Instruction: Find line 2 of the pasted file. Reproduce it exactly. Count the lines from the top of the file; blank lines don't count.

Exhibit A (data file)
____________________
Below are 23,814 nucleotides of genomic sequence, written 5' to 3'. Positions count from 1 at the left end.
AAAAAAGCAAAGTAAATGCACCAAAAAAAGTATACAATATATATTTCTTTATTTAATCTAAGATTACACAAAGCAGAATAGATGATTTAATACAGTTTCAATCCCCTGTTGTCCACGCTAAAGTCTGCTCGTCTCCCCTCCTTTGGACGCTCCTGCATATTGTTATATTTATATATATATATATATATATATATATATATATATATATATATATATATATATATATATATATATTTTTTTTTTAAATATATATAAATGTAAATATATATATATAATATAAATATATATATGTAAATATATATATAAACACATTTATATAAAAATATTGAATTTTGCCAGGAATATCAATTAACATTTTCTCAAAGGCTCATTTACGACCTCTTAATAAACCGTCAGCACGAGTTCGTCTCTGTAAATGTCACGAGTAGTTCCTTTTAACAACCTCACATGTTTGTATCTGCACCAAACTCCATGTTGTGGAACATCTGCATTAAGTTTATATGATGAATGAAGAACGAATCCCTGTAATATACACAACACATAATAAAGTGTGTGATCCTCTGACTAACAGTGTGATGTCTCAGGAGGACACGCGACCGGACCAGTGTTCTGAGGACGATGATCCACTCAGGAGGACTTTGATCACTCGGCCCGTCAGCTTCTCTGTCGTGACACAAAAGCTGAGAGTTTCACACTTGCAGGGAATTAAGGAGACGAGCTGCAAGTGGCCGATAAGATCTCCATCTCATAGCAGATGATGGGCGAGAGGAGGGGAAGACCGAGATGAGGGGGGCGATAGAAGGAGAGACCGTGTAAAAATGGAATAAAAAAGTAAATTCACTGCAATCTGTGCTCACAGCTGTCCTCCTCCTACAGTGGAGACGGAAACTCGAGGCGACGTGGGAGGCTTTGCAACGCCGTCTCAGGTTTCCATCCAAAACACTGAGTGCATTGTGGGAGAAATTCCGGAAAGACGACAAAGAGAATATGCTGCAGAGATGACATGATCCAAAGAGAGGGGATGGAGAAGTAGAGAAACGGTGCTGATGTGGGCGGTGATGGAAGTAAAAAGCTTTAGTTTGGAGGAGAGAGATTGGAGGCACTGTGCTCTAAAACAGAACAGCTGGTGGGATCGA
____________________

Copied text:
AAAAAAGCAAAGTAAATGCACCAAAAAAAGTATACAATATATATTTCTTTATTTAATCTAAGATTACACAAAGCAGAATAGATGATTTAATACAGTTTCAATCCCCTGTTGTCCACGCTAAAGTCTGCTCGTCTCCCCTCCTTTGGACGCTCCTGCATATTGTTATATTTATATATATATATATATATATATATATATATATATATATATATATATATATATATATATATATATTTTTTTTTTAAATATATATAAATGTAAATATATATATATAATATAAATATATATATGTAAATATATATATAAACACATTTATATAAAAATATTGAATTTTGCCAGGAATATCAATTAACATTTTCTCAAAGGCTCATTTACGACCTCTTAATAAACCGTCAGCACGAGTTCGTCTCTGTAAATGTCACGAGTAGTTCCTTTTAACAACCTCACATGTTTGTATCTGCACCAAACTCCATGTTGTGGAACATCTGCATTAAGTTTATATGATGAATGAAGAACGAATCCCTGTAATATACACAACACATAATAAAGTGTGTGATCCTCTGACTAACAGTGTGATGTCTCAGGAGGACACGCGACCGGACCAGTGTTCTGAGGACGATGATCCACTCAGGAGGACTTTGATCACTCGGCCCGTCAGCTTCTCTGTCGTGACACAAAAGCTGAGAGTTTCACACTTGCAGGGAATTAAGGAGACGAGCTGCAAGTGGCCGATAAGATCTCCATCTCATAGCAGATGATGGGCGAGAGGAGGGGAAGACCGAGATGAGGGGGGCGATAGAAGGAGAGACCGTGTAAAAATGGAATAAAAAAGTAAATTCACTGCAATCTGTGCTCACAGCTGTCCTCCTCCTACAGTGGAGACGGAAACTCGAGGCGACGTGGGAGGCTTTGCAACGCCGTCTCAGGTTTCCATCCAAAACACTGAGTGCATTGTGGGAGAAATTCCGGAAAGACGACAAAGAGAATATGCTGCAGAGATGACATGATCCAAAGAGAGGGGATGGAGAAGTAGAGAAACGGTGCTGATGTGGGCGGTGATGGAAGTAAAAAGCTTTAGTTTGGAGGAGAGAGATTGGAGGCACTGTGCTCTAAAACAGAACAGCTGGTGGGATCGA